Prototyping an Innovation Canvas
“The design, innovation, and entrepreneurship processes … are anything but structured with jumps, loops, roadblocks, and pivots.” – Dr. William Kline, Dean of Innovation and Engagement
What happens when over 60 of the leading educators and scholars in the fields of entrepreneurship and innovation come together in a setting of spectacular scenery and opportunity for reflection and collaboration? The Stanford Epicenter program hosted a two and a half day conference focused on advances in entrepreneurship and innovation education, and I had the very good fortune to attend. (Photos)
In an ‘unconference’ format at the Stanford Sierra Camp at South Lake Tahoe, the gathering was led through exercises to build collegiality and to identify topics of interest to advance the effectiveness of undergraduate education in entrepreneurship and innovation. As the workshop progressed, working groups formed around topics of interest and converged on sharing ideas and developing prototypes to illustrate their ideas. It all culminated on the final evening with inspiring presentations by each team to the assembled group on topics ranging from online courses to dealing with ABET.
A model for bringing technical and business thinkers together
My group of two was small but mighty and focused on developing an ‘innovation canvas’ to use as a teaching tool in entrepreneurship and innovation courses. My partner was Cory Hixson, graduate student pursuing a Ph.D. in Engineering Education at Virginia Tech. Before the conference at Rose-Hulman, a small faculty working group has considered the idea of a ‘design canvas’ and the collaboration time with Cory provided the opportunity to expand and develop the concept.
The inspiration for the work is the ‘business model canvas’ from the popular text Business Model Generation by Alexander Osterwalder and Yves Pigneur. The canvas provides a unique approach to developing the case for a new business opportunity by presenting the key themes to consider in a canvas concept which encourages a team approach to sequential and simultaneous thinking as new information is added to the canvas. The canvas concept is a great teaching tool so why not develop a canvas for the larger problem of getting from initial concept to business model.
The real insight of the canvas concept comes from the fact that the design, innovation, and entrepreneurship processes are often modeled as step by step processes, chapter outlines, or some other structured format. In reality, the processes are anything but structured with jumps, loops, roadblocks, pivots. And success (or failure) is often reached in mysterious ways though a team approach and simultaneously considering a broad range of issues. The canvas encourages the team approach, and it opens up the traditional modeling process to accommodate both sequential and simultaneous consideration of key themes.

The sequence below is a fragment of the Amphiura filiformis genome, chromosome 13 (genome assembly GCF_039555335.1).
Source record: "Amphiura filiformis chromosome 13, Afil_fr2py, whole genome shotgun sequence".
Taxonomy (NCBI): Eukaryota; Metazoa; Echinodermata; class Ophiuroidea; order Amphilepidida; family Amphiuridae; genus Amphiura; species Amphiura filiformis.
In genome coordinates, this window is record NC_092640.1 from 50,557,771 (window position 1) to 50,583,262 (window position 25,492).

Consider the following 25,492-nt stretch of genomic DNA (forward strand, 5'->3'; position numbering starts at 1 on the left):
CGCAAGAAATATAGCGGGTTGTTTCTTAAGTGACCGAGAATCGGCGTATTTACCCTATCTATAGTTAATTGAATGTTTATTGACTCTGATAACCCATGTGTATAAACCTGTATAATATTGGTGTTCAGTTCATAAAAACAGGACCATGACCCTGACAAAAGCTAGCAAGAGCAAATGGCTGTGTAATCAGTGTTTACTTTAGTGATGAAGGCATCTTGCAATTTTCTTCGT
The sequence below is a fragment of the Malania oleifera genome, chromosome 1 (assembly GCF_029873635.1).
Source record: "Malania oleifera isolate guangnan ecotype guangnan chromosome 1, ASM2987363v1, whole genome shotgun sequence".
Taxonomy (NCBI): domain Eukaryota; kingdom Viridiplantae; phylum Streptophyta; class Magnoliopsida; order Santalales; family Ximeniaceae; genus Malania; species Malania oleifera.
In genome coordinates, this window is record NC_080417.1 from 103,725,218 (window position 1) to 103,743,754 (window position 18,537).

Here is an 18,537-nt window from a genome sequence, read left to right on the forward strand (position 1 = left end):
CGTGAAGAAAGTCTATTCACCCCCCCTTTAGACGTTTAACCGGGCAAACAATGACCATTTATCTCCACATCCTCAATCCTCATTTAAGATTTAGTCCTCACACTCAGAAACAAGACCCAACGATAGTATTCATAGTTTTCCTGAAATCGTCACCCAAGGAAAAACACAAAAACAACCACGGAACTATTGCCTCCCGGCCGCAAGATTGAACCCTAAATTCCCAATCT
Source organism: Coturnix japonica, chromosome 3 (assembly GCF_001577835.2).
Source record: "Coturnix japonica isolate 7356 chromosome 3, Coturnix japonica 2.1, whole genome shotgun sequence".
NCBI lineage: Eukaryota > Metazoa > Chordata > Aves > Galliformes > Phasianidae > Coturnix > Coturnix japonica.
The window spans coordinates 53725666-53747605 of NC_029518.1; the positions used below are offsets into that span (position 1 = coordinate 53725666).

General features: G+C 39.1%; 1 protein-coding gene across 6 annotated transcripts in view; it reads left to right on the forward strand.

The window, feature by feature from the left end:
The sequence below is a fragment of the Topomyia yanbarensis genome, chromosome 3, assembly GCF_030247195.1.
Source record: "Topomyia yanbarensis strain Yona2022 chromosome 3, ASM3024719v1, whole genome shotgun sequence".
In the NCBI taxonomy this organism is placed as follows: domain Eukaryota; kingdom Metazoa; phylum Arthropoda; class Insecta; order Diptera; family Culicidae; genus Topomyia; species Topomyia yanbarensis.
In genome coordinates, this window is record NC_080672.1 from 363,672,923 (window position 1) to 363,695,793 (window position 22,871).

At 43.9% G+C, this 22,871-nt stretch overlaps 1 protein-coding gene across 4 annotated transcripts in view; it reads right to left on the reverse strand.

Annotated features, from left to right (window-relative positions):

Over the span of a morning working session, Cory and I developed a prototype for an ‘Innovation Canvas’ to capture the technical and business process of going from concept and opportunity recognition to developing the business case for the idea. Cory is a Prezi whiz and whipped up a great presentation in about 30 minutes to capture the key thoughts. We sketched a round canvas with ‘value’ at the center, as value creation is a fundamental measure of success or failure. We landed on four main phases (rendered as quadrants): concept, innovate, design, and business model. We took the Osterwalder/Pigneur business model canvas, as-is, and used it for our fourth (“business model”) quadrant. Then we set about identifying the key themes to consider in each phase. The key themes were detailed as puzzle pieces in each of the four quadrants.
Of course, it would take more time and work to fill in the blanks, developing the useful ideas of our prototype sketches to arrive at a model we could test in the classroom. But already I could envision a technical and a business person standing in front of the canvas and each making contributions to filling in the canvas for a new venture.
So what’s next?
At the close of the conference we were encouraged to continue working on our ideas and prototypes. Cory and I intend to continue working on the Innovation Canvas concept and in addition to the Rose-Hulman working group, several of our colleagues at the conference from Bradley, Olin, Saint Louis University, and Arizona State also indicated an interest in supporting the effort as well. Several have used the business model canvas in their classes. In the spirit of innovation and taking a team approach, it will be great to have the insights and experience of a diverse group aimed at further development.
Where will it end up?
Who knows, but stay tuned. The business model canvas concept is red hot these days. It is certain that others are working on the same concept of an expanded canvas for the innovation and design phases and we may be scooped by them. Let’s see if our group can advance the idea, share ideas along the way, and maybe publish results in a paper or two for all to build upon.